No-Animals Evacuation: Cruel For Everyone
by Carol A. Tavani, 9/15/05
For victims of Hurricane Katrina, it was the final blow. Their homes had already been mangled by wind and water in the worst natural disaster in American history. Some lost friends or family. But then discovered rescue would carry one more painful price.
Survivors could get a seat on a boat or bus – only if they obeyed orders to leave their dogs or cats behind to face death from starvation or dehydration. One 98-year-old woman was forced to abandon her dog, her only companion. Before one young boy could board a bus to Houston, police pulled his dog from his arms.
This "no pets" policy inflicted horrific cruelty on animals, as media footage of starving animals engulfed by floodwaters vividly demonstrated. But as a neuropsychiatrist, I offer two more reasons for authorities to practice compassion when disaster strikes.
First, consider the psychological damage inflicted on human survivors. In my work, I regularly witness powerful emotional bonds people form with their animal companions. Forcing disaster victims to abandon animals they regard as family members is likely to inflict profound and persistent emotional trauma. That's especially true for the elderly.
Second, ignoring people's feelings for their animals actually impedes evacuation efforts. Dogs and cats and parakeets are completely different from cars, television sets, or other inanimate possessions that most people will walk away from with no more than a second thought.
In countless news stories, survivors hunkered down in ruined or flooded homes said they were refusing to leave for one reason: They did not want to abandon their animals. CNN carried the story of an elderly blind woman in New Orleans who politely but firmly declined to evacuate until authorities allowed her to take her service dog.
That attitude is both compassionate and consistent with Louisiana law, which correctly regards abandoning animals as an illegal act of cruelty. And it is also in accord with the federal government's own guidelines on animal handling in a disaster, which were crafted years ago in cooperation with animal organizations but apparently abandoned in the wake of Katrina.
The situation has improved since the first few days. Some later evacuees were permitted to take their pets with them. And authorities have slowly begun to allow animal rescue groups into New Orleans to rescue abandoned dogs and cats, though many animals have already perished. But such common-sense steps should have been the policy from the start.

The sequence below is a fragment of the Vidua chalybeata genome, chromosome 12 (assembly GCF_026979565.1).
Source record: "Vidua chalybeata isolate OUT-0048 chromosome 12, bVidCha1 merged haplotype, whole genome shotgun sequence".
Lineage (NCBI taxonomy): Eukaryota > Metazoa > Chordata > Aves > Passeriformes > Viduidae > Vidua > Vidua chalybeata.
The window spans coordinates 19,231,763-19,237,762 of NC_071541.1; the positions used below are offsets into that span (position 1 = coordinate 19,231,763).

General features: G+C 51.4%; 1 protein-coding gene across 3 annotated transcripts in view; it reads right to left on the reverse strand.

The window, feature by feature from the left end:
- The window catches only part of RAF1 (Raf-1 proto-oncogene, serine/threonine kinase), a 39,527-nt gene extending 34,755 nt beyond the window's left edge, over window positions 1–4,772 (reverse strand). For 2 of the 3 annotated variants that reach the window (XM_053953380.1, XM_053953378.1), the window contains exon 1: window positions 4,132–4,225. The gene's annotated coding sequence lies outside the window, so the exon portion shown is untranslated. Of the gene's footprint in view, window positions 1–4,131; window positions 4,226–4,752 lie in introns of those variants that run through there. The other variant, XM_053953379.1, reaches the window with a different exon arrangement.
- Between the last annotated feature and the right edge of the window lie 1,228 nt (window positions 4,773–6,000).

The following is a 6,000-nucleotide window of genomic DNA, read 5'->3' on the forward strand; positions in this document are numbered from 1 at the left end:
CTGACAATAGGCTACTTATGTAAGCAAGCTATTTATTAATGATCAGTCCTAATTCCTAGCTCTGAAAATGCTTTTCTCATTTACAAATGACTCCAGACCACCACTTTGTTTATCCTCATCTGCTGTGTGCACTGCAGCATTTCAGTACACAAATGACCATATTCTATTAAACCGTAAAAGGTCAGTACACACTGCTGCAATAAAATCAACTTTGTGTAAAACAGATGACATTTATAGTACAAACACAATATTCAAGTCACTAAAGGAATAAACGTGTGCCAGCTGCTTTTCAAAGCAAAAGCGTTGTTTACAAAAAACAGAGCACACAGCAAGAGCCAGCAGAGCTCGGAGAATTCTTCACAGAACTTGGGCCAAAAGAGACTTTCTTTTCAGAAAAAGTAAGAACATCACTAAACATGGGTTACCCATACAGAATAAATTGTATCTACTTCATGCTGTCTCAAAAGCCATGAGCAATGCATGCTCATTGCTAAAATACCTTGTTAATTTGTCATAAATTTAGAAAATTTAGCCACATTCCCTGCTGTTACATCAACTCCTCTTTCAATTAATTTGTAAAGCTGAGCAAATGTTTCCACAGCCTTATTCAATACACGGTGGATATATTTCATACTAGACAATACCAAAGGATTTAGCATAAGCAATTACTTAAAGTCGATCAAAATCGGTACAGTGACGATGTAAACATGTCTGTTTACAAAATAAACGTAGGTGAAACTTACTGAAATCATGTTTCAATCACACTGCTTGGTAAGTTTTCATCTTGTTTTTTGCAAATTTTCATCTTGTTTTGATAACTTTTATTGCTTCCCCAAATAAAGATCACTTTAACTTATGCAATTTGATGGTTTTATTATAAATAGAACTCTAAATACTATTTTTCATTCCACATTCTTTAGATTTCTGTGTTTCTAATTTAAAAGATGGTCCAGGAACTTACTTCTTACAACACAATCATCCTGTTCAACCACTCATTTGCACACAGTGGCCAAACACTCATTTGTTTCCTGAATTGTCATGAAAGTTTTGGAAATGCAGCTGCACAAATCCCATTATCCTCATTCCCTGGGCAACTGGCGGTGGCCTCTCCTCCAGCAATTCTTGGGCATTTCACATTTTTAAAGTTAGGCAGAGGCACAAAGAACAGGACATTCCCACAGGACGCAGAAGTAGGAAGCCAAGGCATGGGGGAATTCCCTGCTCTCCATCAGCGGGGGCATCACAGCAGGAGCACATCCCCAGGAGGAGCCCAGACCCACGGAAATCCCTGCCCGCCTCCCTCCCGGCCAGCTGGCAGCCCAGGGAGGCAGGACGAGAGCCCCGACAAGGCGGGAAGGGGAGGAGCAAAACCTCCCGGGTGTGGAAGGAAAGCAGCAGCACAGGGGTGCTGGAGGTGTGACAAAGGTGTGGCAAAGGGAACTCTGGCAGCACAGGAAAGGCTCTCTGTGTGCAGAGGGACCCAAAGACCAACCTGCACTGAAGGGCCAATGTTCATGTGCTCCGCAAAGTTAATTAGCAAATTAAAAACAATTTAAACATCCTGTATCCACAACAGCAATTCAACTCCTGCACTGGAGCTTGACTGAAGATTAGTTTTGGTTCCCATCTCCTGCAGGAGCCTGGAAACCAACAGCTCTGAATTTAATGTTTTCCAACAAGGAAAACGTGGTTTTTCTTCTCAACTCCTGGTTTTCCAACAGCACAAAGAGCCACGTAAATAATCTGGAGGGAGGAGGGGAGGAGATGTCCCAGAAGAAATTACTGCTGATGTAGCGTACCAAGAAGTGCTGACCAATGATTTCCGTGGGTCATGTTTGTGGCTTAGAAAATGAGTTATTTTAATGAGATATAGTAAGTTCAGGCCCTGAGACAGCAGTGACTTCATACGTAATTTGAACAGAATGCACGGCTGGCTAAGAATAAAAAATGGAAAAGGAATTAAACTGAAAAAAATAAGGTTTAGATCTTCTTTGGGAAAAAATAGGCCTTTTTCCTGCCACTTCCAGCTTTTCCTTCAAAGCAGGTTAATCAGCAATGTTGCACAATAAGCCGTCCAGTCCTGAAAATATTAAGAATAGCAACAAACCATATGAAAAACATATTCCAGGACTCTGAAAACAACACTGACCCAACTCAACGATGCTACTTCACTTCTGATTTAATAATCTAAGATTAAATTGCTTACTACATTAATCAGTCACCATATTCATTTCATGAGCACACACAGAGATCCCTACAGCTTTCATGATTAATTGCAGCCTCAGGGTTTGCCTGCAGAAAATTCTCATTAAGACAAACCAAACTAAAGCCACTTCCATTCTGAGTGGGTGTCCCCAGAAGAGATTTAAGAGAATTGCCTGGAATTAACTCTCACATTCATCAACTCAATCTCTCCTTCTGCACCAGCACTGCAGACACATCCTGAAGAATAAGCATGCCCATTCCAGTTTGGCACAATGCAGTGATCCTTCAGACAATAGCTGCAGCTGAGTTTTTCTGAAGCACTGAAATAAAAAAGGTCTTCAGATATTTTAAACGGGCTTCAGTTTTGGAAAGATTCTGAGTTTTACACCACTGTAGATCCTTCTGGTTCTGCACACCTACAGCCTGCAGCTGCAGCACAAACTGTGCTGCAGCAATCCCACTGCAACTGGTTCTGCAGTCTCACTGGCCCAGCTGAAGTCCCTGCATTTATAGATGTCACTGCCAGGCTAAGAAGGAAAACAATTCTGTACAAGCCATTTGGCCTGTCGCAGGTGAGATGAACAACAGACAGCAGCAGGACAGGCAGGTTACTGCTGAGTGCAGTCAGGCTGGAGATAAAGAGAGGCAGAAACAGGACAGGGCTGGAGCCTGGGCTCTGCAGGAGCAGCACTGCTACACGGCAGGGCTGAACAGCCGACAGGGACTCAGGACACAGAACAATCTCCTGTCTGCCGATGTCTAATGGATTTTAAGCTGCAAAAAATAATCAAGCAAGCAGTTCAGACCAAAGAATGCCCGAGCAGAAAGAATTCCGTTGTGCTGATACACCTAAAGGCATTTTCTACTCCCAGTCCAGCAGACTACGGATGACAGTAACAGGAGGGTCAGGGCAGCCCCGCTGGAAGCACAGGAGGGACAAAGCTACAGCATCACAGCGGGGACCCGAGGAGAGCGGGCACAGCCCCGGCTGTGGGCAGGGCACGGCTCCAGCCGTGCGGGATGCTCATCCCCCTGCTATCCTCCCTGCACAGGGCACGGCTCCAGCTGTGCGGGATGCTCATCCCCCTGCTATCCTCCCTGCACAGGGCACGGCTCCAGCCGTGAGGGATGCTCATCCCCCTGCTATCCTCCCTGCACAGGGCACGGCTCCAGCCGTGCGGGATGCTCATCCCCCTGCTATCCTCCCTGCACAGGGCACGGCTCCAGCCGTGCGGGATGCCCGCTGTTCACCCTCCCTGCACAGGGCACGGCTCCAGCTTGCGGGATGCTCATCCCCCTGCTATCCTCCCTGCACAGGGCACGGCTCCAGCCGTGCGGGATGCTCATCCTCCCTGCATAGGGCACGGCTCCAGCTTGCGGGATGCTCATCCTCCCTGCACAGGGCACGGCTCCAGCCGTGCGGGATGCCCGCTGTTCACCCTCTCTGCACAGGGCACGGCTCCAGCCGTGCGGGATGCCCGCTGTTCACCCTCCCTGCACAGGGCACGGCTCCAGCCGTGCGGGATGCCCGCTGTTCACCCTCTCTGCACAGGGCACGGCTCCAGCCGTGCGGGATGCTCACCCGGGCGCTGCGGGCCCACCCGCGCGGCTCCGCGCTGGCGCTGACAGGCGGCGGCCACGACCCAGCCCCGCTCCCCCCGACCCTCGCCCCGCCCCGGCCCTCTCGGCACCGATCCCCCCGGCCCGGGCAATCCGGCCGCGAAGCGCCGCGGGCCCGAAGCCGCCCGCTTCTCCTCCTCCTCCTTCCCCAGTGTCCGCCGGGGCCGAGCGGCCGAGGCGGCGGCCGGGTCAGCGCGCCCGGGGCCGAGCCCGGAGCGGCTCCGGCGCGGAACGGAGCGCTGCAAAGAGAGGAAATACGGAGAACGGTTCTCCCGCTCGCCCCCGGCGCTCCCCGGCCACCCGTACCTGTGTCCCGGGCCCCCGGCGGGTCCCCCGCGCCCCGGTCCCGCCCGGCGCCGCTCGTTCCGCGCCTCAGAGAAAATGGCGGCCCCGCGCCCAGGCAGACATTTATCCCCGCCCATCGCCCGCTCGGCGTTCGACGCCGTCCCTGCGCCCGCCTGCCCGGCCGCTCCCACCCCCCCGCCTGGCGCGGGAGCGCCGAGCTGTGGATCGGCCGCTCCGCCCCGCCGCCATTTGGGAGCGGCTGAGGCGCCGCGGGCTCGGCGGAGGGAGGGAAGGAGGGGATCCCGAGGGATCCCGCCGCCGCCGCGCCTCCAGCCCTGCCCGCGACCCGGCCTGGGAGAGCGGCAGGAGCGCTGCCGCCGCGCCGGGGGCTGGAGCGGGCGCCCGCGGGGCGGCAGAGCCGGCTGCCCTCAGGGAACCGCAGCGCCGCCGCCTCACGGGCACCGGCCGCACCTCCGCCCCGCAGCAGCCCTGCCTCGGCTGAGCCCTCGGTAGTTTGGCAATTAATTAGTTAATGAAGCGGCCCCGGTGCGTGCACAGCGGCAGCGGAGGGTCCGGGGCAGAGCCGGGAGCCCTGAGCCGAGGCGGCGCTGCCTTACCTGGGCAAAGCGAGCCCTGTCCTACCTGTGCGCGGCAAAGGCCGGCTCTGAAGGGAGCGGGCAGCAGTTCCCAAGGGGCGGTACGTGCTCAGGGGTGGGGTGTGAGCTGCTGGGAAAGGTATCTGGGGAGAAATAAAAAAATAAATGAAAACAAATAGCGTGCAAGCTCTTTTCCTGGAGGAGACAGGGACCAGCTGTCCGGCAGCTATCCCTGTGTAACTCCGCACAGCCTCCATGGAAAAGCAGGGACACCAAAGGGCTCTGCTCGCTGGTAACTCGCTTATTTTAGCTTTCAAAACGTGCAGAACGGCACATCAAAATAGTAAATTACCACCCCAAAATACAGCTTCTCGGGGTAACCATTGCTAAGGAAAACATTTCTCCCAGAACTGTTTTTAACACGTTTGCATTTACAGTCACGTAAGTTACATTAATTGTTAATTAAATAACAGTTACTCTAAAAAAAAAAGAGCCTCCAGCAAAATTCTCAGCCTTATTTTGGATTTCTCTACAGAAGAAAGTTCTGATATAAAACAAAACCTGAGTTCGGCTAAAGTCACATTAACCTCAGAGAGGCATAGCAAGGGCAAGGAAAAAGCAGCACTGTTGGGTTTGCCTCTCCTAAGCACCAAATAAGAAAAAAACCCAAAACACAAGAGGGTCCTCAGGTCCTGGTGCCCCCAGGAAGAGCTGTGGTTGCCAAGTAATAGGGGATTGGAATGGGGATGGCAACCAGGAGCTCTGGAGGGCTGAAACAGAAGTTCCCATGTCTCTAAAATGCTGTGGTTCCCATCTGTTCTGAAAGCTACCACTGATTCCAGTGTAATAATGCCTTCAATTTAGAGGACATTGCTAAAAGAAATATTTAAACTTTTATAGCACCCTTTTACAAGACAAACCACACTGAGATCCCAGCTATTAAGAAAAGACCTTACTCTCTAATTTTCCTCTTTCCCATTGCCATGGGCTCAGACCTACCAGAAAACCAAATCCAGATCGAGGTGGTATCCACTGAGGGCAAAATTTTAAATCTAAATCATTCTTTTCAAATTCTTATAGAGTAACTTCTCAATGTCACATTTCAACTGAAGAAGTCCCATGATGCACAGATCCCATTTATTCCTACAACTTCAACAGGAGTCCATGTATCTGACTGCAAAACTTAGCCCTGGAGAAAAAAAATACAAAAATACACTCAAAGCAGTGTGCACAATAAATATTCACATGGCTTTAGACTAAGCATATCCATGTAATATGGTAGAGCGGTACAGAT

As the floodwaters recede, we are beginning to get an idea of the terrible human toll and the steep financial damage exacted by Hurricane Katrina. But another key part of coming to terms with this tragedy is figuring out ways to improve our response the next time disaster strikes.
No economist or insurance adjuster can hang a price tag on the emotional trauma caused by the no-pets policy. But we know it caused real damage, and we know it didn't have to happen. Next time, authorities must ensure it doesn't.
Carol A. Tavani, M.D., is a neuropsychiatrist and a member of the Physicians Committee for Responsible Medicine, a nonprofit research and advocacy group based in Washington, D.C. She wrote this for the Knight Ridder/Tribune News Service.
Yes, Bring The Animals
9/18/05 The Washington Post, Jim Perkins ~ The emotions that pets generate among young and old alike fleeing any disaster are not a new lesson.
I commanded the U.S. joint task force that evacuated 21,000 Navy and Air force families – and their pets – from the Philippines to Guam after the 1991 Mount Pinatubo eruption.
Many of these families verged on hysteria and all were traumatized, sure they would never see their pets again and fearful of what would happen next. Most arrived with only the clothes on their backs – and Fido, Snowball, Ralph, et al.
With meager resources (one Army veterinarian and a handful of Seabee carpenters) we built a 250-space kennel overnight and securely housed every pet brought to us. Scheduled visiting and exercise followed. It was another example of the can-do spirit of the wonderful men and women of our armed forces.
A plan to evacuate the victims of a natural disaster, if it doesn't include their pets, is a lousy plan.